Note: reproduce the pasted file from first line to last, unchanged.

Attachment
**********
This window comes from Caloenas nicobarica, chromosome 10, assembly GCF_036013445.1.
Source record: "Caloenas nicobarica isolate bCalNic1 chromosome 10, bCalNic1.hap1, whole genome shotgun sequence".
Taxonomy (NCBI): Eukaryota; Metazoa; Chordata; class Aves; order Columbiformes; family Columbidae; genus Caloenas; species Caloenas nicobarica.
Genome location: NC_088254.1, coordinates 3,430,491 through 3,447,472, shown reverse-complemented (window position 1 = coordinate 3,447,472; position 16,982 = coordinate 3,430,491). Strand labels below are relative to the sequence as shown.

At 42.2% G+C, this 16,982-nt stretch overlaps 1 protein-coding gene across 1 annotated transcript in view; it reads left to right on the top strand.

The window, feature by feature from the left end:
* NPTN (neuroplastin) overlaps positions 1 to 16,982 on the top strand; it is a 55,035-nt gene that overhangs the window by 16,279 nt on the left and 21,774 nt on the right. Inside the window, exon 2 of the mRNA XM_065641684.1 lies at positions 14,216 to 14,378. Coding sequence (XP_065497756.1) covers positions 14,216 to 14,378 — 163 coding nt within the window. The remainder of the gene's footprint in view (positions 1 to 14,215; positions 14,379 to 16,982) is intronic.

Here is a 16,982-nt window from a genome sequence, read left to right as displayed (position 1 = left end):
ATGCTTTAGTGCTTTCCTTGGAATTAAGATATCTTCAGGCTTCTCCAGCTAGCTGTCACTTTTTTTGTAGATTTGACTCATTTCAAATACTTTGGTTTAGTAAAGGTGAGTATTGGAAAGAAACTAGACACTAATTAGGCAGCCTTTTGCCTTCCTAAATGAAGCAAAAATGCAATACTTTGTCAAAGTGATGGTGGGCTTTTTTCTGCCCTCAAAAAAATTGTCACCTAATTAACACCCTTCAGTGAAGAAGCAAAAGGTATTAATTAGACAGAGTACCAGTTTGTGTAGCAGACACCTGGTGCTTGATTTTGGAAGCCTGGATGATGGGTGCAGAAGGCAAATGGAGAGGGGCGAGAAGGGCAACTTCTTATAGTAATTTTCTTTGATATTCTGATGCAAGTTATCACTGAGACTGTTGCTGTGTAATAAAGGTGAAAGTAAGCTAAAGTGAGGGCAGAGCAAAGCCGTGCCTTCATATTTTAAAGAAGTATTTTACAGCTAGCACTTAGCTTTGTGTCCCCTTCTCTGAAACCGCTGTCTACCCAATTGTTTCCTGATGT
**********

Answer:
This window comes from Caloenas nicobarica, chromosome 10, assembly GCF_036013445.1.
Source record: "Caloenas nicobarica isolate bCalNic1 chromosome 10, bCalNic1.hap1, whole genome shotgun sequence".
Taxonomy (NCBI): Eukaryota; Metazoa; Chordata; class Aves; order Columbiformes; family Columbidae; genus Caloenas; species Caloenas nicobarica.
Genome location: NC_088254.1, coordinates 3,430,491 through 3,447,472, shown reverse-complemented (window position 1 = coordinate 3,447,472; position 16,982 = coordinate 3,430,491). Strand labels below are relative to the sequence as shown.

At 42.2% G+C, this 16,982-nt stretch overlaps 1 protein-coding gene across 1 annotated transcript in view; it reads left to right on the top strand.

The window, feature by feature from the left end:
* NPTN (neuroplastin) overlaps positions 1 to 16,982 on the top strand; it is a 55,035-nt gene that overhangs the window by 16,279 nt on the left and 21,774 nt on the right. Inside the window, exon 2 of the mRNA XM_065641684.1 lies at positions 14,216 to 14,378. Coding sequence (XP_065497756.1) covers positions 14,216 to 14,378 — 163 coding nt within the window. The remainder of the gene's footprint in view (positions 1 to 14,215; positions 14,379 to 16,982) is intronic.

Here is a 16,982-nt window from a genome sequence, read left to right as displayed (position 1 = left end):
ATGCTTTAGTGCTTTCCTTGGAATTAAGATATCTTCAGGCTTCTCCAGCTAGCTGTCACTTTTTTTGTAGATTTGACTCATTTCAAATACTTTGGTTTAGTAAAGGTGAGTATTGGAAAGAAACTAGACACTAATTAGGCAGCCTTTTGCCTTCCTAAATGAAGCAAAAATGCAATACTTTGTCAAAGTGATGGTGGGCTTTTTTCTGCCCTCAAAAAAATTGTCACCTAATTAACACCCTTCAGTGAAGAAGCAAAAGGTATTAATTAGACAGAGTACCAGTTTGTGTAGCAGACACCTGGTGCTTGATTTTGGAAGCCTGGATGATGGGTGCAGAAGGCAAATGGAGAGGGGCGAGAAGGGCAACTTCTTATAGTAATTTTCTTTGATATTCTGATGCAAGTTATCACTGAGACTGTTGCTGTGTAATAAAGGTGAAAGTAAGCTAAAGTGAGGGCAGAGCAAAGCCGTGCCTTCATATTTTAAAGAAGTATTTTACAGCTAGCACTTAGCTTTGTGTCCCCTTCTCTGAAACCGCTGTCTACCCAATTGTTTCCTGATGT